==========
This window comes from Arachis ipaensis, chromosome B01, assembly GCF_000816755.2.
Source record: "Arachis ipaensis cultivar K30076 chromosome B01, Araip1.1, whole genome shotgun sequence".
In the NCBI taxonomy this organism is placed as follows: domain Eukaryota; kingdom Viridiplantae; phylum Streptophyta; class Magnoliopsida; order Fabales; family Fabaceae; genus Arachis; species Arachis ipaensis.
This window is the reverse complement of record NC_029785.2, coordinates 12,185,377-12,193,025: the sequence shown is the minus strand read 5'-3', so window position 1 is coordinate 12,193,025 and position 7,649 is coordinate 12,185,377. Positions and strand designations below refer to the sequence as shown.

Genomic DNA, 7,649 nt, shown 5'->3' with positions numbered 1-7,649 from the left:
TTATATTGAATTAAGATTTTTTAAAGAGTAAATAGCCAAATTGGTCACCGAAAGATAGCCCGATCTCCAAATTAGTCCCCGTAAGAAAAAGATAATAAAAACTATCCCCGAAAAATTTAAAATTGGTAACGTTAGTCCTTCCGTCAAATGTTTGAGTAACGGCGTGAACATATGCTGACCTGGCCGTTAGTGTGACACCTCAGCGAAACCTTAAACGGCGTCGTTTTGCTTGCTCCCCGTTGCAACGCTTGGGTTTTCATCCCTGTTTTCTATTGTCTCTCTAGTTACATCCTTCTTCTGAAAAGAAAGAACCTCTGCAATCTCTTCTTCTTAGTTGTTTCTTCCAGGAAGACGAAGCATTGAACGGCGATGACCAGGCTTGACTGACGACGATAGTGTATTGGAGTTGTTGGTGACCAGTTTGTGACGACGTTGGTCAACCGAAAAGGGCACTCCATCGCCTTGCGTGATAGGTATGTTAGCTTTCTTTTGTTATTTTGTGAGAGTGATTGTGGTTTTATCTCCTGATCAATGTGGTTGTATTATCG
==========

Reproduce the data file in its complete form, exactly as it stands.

This window comes from Arachis ipaensis, chromosome B01, assembly GCF_000816755.2.
Source record: "Arachis ipaensis cultivar K30076 chromosome B01, Araip1.1, whole genome shotgun sequence".
In the NCBI taxonomy this organism is placed as follows: domain Eukaryota; kingdom Viridiplantae; phylum Streptophyta; class Magnoliopsida; order Fabales; family Fabaceae; genus Arachis; species Arachis ipaensis.
This window is the reverse complement of record NC_029785.2, coordinates 12,185,377-12,193,025: the sequence shown is the minus strand read 5'-3', so window position 1 is coordinate 12,193,025 and position 7,649 is coordinate 12,185,377. Positions and strand designations below refer to the sequence as shown.

Genomic DNA, 7,649 nt, shown 5'->3' with positions numbered 1-7,649 from the left:
TTATATTGAATTAAGATTTTTTAAAGAGTAAATAGCCAAATTGGTCACCGAAAGATAGCCCGATCTCCAAATTAGTCCCCGTAAGAAAAAGATAATAAAAACTATCCCCGAAAAATTTAAAATTGGTAACGTTAGTCCTTCCGTCAAATGTTTGAGTAACGGCGTGAACATATGCTGACCTGGCCGTTAGTGTGACACCTCAGCGAAACCTTAAACGGCGTCGTTTTGCTTGCTCCCCGTTGCAACGCTTGGGTTTTCATCCCTGTTTTCTATTGTCTCTCTAGTTACATCCTTCTTCTGAAAAGAAAGAACCTCTGCAATCTCTTCTTCTTAGTTGTTTCTTCCAGGAAGACGAAGCATTGAACGGCGATGACCAGGCTTGACTGACGACGATAGTGTATTGGAGTTGTTGGTGACCAGTTTGTGACGACGTTGGTCAACCGAAAAGGGCACTCCATCGCCTTGCGTGATAGGTATGTTAGCTTTCTTTTGTTATTTTGTGAGAGTGATTGTGGTTTTATCTCCTGATCAATGTGGTTGTATTATCG